The song also referenced lesbians, promiscuous women and included vulgar sexual references. Protest organizer Sadie-Phoenix Lavoie said she was shocked and hurt when she first saw the videos. “I was really disgusted,” Lavoie said. “Is this how they see women in our city? Is this how they see people in the North End? I live in the North End, I don’t reflect on myself that way." The other video, a parody of the John Denver song "Thank God I'm a Country Boy," mocked "North End boys" and the crime and poverty in the area.
“Is this how they see women in our city?"
Lavoie said the protest is an effort to show Winnipeggers there are people in the city who will stand up and tackle issues facing the community. Winnipeg has spent the last year trying to address race relations after Maclean's magazine dubbed it the most racist city in Canada. Indigenous activist Leslie Spillett said the videos only serve to deepen the divide between aboriginal and non-aboriginal people. "You can improve your ratings by doing things that build up the community and not tear it down," she said. (CTV Winnipeg)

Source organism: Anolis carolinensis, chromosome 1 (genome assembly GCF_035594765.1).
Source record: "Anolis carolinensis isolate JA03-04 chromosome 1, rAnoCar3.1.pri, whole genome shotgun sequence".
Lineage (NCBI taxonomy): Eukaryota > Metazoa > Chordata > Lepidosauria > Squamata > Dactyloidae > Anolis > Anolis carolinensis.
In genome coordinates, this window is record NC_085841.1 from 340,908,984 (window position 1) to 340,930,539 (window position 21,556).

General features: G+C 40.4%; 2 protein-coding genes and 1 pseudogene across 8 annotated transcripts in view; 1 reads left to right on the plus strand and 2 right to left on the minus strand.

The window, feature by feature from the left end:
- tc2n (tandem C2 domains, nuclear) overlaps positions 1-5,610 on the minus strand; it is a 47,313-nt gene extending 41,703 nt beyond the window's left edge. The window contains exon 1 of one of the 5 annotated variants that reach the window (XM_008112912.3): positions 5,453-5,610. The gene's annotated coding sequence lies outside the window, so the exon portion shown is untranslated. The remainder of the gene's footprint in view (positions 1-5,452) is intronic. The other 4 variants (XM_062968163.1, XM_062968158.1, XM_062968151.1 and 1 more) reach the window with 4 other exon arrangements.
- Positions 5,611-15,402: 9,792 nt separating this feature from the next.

"You can improve your ratings by doing things that build up the community and not tear it down."